Mission Rabies – vaccinating Goa State to save the lives of dogs and people
MISSION RABIES, in partnership with the Government of GoaandIndia Project for Animals and Nature (IPAN)are proud to lead the fight against rabies in Goa State in September and October 2015.
Mission Rabies ran a six month campaign between April and September 2014 to sterilise and vaccinate 20,000 dogs across Goa State. After achieving this goal, they pledged that, with the support of the Goan Government, they would launch a three year follow-up vaccination programme to finally rid Goa of the menace of rabies.
This second phase programme began at half capacity in January, but with the Government of Goa now agreeing to match-fund the programme costs, Mission Rabies is able to expand their vaccination programme and are now pleased to announce an intensive 4 week vaccination drive, where 20 teams and over 150 staff will work their way through the whole state, vaccinating both stray and owned dogs in all taluks – targeting at least 35,000 dogs.
The vaccine drive will launch on Monday 14th September and conclude on Friday 9th October 2015. The teams will be distributed across the State and will cover all areas, catching stray dogs with nets and going door-to-door to vaccinate pet dogs. This method of mass vaccination of at least 70% of the dog population is endorsed and recommended by the World Health Organization as the most effective and economical means of preventing human rabies deaths, since over 99% of these deaths are the result of a rabid dog bite.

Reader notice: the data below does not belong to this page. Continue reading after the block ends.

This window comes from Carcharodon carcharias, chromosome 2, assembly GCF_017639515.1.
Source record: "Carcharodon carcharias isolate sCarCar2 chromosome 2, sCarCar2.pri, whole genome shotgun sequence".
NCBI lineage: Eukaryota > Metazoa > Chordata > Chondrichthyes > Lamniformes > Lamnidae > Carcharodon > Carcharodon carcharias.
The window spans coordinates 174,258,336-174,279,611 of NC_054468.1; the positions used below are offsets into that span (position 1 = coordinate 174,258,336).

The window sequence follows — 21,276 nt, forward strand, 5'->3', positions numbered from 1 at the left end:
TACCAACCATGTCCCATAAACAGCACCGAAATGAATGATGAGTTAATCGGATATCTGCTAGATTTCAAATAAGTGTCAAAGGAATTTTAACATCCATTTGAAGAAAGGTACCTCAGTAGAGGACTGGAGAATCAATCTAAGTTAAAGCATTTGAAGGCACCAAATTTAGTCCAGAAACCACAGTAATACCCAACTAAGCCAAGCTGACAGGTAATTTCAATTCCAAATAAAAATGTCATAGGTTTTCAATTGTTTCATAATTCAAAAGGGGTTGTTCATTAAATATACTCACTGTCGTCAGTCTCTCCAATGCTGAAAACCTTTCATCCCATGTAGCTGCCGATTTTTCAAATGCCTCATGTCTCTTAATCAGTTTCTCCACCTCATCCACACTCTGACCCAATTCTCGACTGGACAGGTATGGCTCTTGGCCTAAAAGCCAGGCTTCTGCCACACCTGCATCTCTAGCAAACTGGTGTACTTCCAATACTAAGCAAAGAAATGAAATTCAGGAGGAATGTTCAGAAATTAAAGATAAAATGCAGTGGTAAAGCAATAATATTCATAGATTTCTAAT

Just last week, the Mission Rabies team picked up and euthanized three rabid dogs from areas of Goa which the team had not previously been able to reach through lack of funds. Now, however, with the commitment of the Goan Government to fund the shortfall in the programme, the entire State can be vaccinated each year until 2017 – bringing about the real possibility of eliminating this deadly disease from Goa and creating a Rabies Free State.
Besides the mass vaccination drive, Mission Rabies will be running a veterinary training programme for Goan vets, on board their Mercedes Zetro 6x6 state-of-the-art mobile surgical training facility which has been running outreach training programmes across India since 2013. There will also be a 'Rabies Fair' and awareness event on World Rabies Day, 28th September, at Taleigao Community Centre, at which all interested parties are welcome.
Mission Rabies also provide a 'Rabies Hotline' so that members of the public can report suspected rabies cases to the team, who will then respond to ensure public safety by catching and testing these dogs, and providing information on post-exposure prophylaxis to anyone who has been bitten. Via this hotline, Mission Rabies safely captured and diagnosed 72 canine rabies cases in Goa between April and September 2014, at the start of their programme. The hotline number is 07744029586
About Mission Rabies
Having seen the devastating effect of rabies on animals and people during his time volunteering and as a TV vet, Luke Gamble, CEO of the UK-based charity Worldwide Veterinary Service (WVS), launched Mission Rabies in India in September 2013. Since then, Mission Rabies, with the help of local and international volunteers, has expanded to work in Malawi, Uganda and Sri Lanka and has managed to vaccinate more than 235,000 dogs, educated more than 310,000 children about rabies risk reduction and trained more than 100 Indian veterinarians in humane Animal Birth Control (ABC) techniques.